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Business Observer Friday, Nov. 1, 2013 7 years ago

AquaRamp

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A group of engineering and business students at Florida Gulf Coast University undertook a project in fall 2012 to help Goodwill Industries of Southwest Florida design a pool ramp for disabled people at their nature camp. The result: AquaRamp.
by: Jean Gruss Contributing Writer

Company: Dynamic Reach, Fort Myers

Principals: Robert Donnelly, Scott Kelly, Johnny Baker, Tyler Dalbora, Sandra Guerra, Eric Raudebaugh, Mally Burmaster

The big idea: A group of engineering and business students at Florida Gulf Coast University undertook a project in fall 2012 to help Goodwill Industries of Southwest Florida design a pool ramp for disabled people at their nature camp. The result: AquaRamp.

Using a hand crank, a disabled person can sit in a seat that gently glides into the pool. It's a system that's less scary than current lifts that swing people over the edge of a pool.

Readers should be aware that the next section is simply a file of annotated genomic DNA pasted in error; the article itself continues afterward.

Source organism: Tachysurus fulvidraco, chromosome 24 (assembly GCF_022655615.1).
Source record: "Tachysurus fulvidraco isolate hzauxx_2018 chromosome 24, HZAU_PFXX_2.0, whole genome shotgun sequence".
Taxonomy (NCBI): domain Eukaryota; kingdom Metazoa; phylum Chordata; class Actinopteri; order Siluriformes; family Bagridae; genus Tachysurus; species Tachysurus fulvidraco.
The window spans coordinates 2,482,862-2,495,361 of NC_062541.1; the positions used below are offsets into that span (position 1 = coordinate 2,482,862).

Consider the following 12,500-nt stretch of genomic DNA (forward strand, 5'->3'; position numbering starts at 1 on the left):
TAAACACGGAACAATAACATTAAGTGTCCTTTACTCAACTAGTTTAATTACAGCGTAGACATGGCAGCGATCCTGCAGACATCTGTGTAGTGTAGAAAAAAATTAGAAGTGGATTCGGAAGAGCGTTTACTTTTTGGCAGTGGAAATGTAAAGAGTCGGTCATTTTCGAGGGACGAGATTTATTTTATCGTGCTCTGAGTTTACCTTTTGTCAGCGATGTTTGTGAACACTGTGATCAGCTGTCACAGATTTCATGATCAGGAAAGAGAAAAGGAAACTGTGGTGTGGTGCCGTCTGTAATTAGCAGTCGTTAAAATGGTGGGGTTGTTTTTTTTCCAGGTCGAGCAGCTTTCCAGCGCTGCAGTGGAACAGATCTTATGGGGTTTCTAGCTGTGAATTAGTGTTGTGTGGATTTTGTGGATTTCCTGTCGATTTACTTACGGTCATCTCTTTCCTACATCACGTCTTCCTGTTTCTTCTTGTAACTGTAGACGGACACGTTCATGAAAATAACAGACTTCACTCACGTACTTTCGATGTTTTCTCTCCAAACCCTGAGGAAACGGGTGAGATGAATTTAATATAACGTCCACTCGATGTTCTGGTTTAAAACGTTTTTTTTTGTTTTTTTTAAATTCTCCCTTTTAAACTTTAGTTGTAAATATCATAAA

What's more, the students say they could manufacture the AquaRamp and sell it for about $3,000, less than the $5,000 to $10,000 cost of current models on the market. The students recently won the collegiate business plan competition organized by the Florida Venture Forum and they've formed a company called Dynamic Reach to raise money from investors so they can make and sell the product.

“We've been trying to do it on a shoestring budget,” says Scott Kelly, a senior at FGCU and the company's chief design officer.

The market for the AquaRamp is significant because federal law requires pools at hotels and other public places install lifts for disabled people. Robert Donnelly, the company's CEO, says a survey of about 300 hotels in Southwest Florida revealed 90% haven't complied yet. “They're all susceptible to lawsuits,” he says.

Donnelly estimates the company may need from $200,000 to $1 million to start manufacturing and sales. Currently, the students are creating the prototype and sales could begin as soon as six months from now. “We're in the position now where we're trying to find investors to get our feet off the ground,” Donnelly says.

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